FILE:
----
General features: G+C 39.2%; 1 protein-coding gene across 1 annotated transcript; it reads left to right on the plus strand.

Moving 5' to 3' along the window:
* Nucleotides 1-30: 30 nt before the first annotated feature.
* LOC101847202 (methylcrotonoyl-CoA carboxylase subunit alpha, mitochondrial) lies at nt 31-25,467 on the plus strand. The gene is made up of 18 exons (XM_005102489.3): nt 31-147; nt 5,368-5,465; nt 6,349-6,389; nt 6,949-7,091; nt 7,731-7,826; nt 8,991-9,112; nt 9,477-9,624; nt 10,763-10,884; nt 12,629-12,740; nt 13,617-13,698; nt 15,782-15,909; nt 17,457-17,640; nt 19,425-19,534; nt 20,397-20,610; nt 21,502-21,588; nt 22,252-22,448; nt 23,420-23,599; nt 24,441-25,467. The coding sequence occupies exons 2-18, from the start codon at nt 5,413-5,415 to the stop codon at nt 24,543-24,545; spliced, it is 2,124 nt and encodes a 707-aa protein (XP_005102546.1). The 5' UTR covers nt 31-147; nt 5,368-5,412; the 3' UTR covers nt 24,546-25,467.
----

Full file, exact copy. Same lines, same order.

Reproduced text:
General features: G+C 39.2%; 1 protein-coding gene across 1 annotated transcript; it reads left to right on the plus strand.

Moving 5' to 3' along the window:
* Nucleotides 1-30: 30 nt before the first annotated feature.
* LOC101847202 (methylcrotonoyl-CoA carboxylase subunit alpha, mitochondrial) lies at nt 31-25,467 on the plus strand. The gene is made up of 18 exons (XM_005102489.3): nt 31-147; nt 5,368-5,465; nt 6,349-6,389; nt 6,949-7,091; nt 7,731-7,826; nt 8,991-9,112; nt 9,477-9,624; nt 10,763-10,884; nt 12,629-12,740; nt 13,617-13,698; nt 15,782-15,909; nt 17,457-17,640; nt 19,425-19,534; nt 20,397-20,610; nt 21,502-21,588; nt 22,252-22,448; nt 23,420-23,599; nt 24,441-25,467. The coding sequence occupies exons 2-18, from the start codon at nt 5,413-5,415 to the stop codon at nt 24,543-24,545; spliced, it is 2,124 nt and encodes a 707-aa protein (XP_005102546.1). The 5' UTR covers nt 31-147; nt 5,368-5,412; the 3' UTR covers nt 24,546-25,467.